Region’s Chabads Bringing Community Together for Pesach

To help get everyone celebrate Pesach, several Chabad centers in the region are hosting community seders.

To help get everyone celebrate Pesach, several Chabad centers in the region are hosting community seders.
Passover begins on April 22, which is when a majority of the seders will be held, said Rabbi Menachem Schmidt, executive director of both the Lubavitch House at the University of Pennsylvania and Center City Chabad.
He noted that there also will be a seder for the second night at Center City Chabad.
The community seders, which the centers in Philadelphia and surrounding counties have been doing for the past 35 years, are a way to bring the community together.
The Center City Chabad seder attracts everyone from students to senior citizens, said Schmidt.
The seders also serve as an opportunity for those who cannot make their own celebrations to still enjoy the holiday with friends and community, as well as a place for those who don’t have anywhere else to go for the holiday.
There also will be seders at the Kaiserman JCC and on campuses at local schools, including Temple University, Drexel University and Swarthmore College, among others.
These seders are important both spiritually and communally, Schmidt said. He is looking forward to the turnout and enjoying the holiday with others.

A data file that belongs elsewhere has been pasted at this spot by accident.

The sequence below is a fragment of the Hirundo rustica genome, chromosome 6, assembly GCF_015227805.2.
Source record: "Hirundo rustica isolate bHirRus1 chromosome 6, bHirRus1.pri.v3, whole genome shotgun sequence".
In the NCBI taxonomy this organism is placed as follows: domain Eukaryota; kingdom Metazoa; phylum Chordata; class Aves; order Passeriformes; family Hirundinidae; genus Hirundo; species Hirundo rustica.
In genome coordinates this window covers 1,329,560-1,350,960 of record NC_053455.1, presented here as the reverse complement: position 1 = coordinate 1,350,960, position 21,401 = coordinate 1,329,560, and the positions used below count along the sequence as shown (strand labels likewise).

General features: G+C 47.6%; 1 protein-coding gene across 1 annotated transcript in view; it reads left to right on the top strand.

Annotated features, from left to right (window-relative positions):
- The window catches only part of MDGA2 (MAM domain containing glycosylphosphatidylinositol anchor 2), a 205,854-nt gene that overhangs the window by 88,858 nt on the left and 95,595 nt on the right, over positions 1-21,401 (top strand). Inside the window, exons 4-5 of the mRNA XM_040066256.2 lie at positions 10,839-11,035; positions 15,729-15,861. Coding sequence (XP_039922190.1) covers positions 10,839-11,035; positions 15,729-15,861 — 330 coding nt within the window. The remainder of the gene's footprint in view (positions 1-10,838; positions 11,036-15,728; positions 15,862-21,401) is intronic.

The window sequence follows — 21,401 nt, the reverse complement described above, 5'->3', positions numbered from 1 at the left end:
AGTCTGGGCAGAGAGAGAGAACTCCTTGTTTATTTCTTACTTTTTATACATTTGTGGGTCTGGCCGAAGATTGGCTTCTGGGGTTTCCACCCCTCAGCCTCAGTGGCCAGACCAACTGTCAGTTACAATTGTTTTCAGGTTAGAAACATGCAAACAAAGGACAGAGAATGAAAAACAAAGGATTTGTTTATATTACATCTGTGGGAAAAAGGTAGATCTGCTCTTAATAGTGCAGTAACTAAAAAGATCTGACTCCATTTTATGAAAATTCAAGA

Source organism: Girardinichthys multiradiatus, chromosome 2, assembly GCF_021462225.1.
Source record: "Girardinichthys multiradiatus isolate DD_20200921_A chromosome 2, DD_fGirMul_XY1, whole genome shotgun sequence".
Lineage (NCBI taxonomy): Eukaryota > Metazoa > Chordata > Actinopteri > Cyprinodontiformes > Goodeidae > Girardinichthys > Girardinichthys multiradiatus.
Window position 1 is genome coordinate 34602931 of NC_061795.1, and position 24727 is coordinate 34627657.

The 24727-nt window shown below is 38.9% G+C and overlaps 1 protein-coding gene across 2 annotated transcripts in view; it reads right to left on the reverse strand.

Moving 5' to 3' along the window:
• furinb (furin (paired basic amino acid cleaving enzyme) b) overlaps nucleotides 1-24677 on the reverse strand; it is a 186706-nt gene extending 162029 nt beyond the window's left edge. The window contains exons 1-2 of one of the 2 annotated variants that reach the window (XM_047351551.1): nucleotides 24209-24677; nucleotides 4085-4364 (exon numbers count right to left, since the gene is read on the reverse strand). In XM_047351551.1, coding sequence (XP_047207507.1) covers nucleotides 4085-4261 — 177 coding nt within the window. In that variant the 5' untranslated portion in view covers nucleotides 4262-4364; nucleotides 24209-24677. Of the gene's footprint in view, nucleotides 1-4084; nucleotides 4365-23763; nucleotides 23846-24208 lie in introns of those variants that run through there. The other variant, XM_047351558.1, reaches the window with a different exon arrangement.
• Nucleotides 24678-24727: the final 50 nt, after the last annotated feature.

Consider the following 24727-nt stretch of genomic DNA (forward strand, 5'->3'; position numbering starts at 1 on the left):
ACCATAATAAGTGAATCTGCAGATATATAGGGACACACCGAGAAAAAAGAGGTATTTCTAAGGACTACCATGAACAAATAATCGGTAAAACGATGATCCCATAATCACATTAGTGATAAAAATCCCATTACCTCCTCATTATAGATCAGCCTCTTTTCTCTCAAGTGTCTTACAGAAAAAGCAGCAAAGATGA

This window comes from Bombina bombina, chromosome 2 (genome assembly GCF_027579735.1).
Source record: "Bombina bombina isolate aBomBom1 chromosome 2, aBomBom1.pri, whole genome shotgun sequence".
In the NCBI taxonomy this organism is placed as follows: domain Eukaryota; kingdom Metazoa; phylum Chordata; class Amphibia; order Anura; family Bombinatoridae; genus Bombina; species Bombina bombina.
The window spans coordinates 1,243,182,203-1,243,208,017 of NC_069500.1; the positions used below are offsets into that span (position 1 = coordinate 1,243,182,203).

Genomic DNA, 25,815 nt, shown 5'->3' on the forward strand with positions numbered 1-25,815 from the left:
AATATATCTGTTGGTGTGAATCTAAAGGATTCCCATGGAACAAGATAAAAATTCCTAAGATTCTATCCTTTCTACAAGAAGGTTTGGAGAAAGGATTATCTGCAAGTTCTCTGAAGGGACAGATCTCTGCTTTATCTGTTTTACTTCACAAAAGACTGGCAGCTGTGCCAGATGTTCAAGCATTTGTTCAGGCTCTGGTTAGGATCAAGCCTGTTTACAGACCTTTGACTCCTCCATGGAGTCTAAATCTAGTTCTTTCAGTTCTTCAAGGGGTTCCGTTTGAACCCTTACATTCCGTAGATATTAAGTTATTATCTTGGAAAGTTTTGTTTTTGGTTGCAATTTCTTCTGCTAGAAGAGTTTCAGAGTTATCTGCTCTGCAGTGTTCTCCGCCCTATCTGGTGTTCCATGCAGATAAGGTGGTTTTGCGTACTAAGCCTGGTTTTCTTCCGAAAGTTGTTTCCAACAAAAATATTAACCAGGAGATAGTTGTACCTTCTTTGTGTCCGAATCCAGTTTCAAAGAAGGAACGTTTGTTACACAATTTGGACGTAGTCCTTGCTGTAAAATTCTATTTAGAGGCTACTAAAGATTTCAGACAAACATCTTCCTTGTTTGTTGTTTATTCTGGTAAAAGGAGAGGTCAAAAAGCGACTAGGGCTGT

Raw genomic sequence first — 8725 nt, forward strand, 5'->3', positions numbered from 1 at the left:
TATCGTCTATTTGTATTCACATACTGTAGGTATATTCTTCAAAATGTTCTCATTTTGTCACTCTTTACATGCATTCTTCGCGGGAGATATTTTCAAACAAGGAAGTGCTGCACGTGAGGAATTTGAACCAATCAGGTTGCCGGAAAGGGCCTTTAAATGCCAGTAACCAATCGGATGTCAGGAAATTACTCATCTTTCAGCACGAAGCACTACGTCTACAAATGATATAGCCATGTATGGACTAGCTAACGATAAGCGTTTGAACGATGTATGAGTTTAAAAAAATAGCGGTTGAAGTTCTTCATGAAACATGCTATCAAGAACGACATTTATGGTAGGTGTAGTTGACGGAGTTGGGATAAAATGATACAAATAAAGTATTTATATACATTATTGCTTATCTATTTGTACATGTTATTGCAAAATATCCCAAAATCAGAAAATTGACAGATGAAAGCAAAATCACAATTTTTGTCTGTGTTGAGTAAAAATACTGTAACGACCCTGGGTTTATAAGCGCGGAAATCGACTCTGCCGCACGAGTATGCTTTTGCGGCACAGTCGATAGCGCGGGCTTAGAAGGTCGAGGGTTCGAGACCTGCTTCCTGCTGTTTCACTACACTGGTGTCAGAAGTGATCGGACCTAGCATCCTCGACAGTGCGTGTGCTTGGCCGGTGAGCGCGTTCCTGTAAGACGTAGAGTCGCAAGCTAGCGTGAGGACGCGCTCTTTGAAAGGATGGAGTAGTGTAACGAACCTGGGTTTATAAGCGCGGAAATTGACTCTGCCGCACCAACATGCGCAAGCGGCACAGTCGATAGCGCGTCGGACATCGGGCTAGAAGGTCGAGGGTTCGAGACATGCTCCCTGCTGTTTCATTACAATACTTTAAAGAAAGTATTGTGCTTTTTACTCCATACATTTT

“It’s a real feeling of community,” he said.
Chabad of the Main Line is hosting an annual community seder on the first night of Pesach, which Rabbi Shraga Sherman described as one of his favorite events.
“I love the community seder,” he said. “At the Passover seder, there’s such a cross-section of the Jewish community that sits together. There’s such an energy of everyone playing off of each other, it’s magnificent to watch.”
He is expecting about 75 to 80 people for this year’s seder, which he emphasized isn’t just a community seder.
“It’s not that I’m doing this for the community and go make my seder later, but this is my family’s seder, as well, and we really approach it as if our family expanded to 75 people tonight,” he said. “Everyone’s family. All Jews are family. We serve the food I would serve at home. There’s a tremendous amount of respect and love around the tables.”
He named a laundry list of food people can expect, from staples such as chicken and gefilte fish to beet salad and macaroons. There will also be plenty of shmurah matzah, the hand-baked matzah that is a staple of many a seder.
One of Sherman’s favorite parts is packing up leftovers from the seder for people to take home. This way, he knows that they will have food for the next few days that is also kosher for Passover.
“The same way that God redeemed all the Jewish people,” said Sherman, “every Jew has a seat at the seder. There should be no empty seats at a seder. It’s a time the Jewish people get together in the epicenter of Judaism, which is the Jewish home. And every Jew should [have] that opportunity.”
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